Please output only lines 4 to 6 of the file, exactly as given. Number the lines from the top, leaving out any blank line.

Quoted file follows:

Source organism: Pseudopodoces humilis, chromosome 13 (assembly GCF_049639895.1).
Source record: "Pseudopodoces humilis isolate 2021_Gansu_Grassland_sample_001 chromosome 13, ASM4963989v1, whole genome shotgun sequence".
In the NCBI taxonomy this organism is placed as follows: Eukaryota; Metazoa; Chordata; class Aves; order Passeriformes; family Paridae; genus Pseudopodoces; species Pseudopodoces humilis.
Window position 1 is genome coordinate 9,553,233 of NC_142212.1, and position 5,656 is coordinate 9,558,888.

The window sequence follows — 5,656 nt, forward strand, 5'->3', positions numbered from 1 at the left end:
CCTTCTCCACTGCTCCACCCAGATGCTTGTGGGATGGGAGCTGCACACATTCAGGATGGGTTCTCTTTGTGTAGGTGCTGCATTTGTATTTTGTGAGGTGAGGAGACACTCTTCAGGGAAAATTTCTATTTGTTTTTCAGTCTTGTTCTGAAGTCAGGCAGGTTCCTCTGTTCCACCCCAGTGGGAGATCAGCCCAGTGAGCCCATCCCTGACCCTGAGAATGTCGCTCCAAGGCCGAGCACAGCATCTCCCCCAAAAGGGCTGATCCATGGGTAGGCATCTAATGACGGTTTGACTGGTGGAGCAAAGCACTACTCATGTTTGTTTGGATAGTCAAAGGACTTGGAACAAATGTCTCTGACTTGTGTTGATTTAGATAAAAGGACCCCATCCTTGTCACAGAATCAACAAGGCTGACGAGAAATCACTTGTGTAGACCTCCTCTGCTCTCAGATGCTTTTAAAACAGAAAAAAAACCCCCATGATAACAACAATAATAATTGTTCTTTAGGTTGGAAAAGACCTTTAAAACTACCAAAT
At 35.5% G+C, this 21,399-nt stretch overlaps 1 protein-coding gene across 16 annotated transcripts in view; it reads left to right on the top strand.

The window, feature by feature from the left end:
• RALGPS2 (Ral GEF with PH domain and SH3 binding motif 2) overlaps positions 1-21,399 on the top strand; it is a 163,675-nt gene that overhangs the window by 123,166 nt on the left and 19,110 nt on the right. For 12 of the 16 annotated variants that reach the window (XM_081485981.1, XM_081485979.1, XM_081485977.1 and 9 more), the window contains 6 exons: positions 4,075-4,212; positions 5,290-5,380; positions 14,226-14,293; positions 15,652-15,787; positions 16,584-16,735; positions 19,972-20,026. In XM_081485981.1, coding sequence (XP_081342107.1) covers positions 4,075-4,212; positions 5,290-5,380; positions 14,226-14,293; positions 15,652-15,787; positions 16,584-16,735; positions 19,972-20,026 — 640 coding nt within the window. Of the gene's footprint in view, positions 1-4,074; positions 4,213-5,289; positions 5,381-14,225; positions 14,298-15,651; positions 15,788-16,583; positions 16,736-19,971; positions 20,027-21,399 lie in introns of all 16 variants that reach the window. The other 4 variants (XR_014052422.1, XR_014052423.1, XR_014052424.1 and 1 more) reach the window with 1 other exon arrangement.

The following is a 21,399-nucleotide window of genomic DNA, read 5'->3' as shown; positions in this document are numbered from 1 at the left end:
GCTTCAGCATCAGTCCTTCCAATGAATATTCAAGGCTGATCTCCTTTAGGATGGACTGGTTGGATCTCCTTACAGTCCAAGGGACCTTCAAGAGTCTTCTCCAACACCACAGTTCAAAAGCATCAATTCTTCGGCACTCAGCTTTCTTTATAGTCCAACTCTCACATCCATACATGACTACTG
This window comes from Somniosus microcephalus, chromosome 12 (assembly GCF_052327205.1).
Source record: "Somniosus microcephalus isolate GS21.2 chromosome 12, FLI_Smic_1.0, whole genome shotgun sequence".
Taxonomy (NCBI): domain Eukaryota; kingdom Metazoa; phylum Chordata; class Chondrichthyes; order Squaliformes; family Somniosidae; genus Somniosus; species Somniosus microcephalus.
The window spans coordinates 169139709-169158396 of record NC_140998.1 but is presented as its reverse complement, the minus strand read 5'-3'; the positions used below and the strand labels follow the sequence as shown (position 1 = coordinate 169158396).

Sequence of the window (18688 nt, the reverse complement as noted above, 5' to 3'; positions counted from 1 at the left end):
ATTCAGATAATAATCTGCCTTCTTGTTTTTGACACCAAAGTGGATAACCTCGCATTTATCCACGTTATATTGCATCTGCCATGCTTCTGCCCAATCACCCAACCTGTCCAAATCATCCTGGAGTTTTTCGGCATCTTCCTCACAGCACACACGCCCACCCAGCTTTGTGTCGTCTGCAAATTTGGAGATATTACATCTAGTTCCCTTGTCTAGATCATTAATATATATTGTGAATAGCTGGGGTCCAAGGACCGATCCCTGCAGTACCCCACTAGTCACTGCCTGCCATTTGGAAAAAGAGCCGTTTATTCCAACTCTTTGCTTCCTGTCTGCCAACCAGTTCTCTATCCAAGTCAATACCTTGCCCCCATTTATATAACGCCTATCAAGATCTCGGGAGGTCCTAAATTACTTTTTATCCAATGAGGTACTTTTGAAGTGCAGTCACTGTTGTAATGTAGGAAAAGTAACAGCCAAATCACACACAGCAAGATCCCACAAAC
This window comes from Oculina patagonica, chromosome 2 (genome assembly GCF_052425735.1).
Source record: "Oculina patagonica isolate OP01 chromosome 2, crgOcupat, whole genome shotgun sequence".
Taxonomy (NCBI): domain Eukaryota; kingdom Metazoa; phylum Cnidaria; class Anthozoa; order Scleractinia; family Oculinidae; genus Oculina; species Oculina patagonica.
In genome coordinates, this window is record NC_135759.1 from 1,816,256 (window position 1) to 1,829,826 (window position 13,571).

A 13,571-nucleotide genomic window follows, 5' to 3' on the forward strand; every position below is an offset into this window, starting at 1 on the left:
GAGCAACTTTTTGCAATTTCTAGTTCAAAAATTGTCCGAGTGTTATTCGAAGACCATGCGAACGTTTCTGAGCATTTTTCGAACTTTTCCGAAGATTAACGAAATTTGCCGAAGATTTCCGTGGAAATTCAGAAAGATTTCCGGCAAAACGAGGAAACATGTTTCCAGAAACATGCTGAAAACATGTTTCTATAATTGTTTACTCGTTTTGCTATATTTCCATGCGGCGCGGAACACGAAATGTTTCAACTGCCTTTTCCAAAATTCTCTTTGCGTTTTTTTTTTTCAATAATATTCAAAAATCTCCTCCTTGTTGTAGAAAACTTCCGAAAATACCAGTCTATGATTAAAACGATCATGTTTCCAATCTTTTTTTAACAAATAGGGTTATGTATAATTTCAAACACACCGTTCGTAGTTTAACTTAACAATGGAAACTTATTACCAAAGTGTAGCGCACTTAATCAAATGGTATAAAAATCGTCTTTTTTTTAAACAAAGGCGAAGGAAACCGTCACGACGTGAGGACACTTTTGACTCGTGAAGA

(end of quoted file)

Window position 1 is genome coordinate 9,553,233 of NC_142212.1, and position 5,656 is coordinate 9,558,888.

The window sequence follows — 5,656 nt, forward strand, 5'->3', positions numbered from 1 at the left end:
CCTTCTCCACTGCTCCACCCAGATGCTTGTGGGATGGGAGCTGCACACATTCAGGATGGGTTCTCTTTGTGTAGGTGCTGCATTTGTATTTTGTGAGGTGAGGAGACACTCTTCAGGGAAAATTTCTATTTGTTTTTCAGTCTTGTTCTGAAGTCAGGCAGGTTCCTCTGTTCCACCCCAGTGGGAGATCAGCCCAGTGAGCCCATCCCTGACCCTGAGAATGTCGCTCCAAGGCCGAGCACAGCATCTCCCCCAAAAGGGCTGATCCATGGGTAGGCATCTAATGACGGTTTGACTGGTGGAGCAAAGCACTACTCATGTTTGTTTGGATAGTCAAAGGACTTGGAACAAATGTCTCTGACTTGTGTTGATTTAGATAAAAGGACCCCATCCTTGTCACAGAATCAACAAGGCTGACGAGAAATCACTTGTGTAGACCTCCTCTGCTCTCAGATGCTTTTAAAACAGAAAAAAAACCCCCATGATAACAACAATAATAATTGTTCTTTAGGTTGGAAAAGACCTTTAAAACTACCAAAT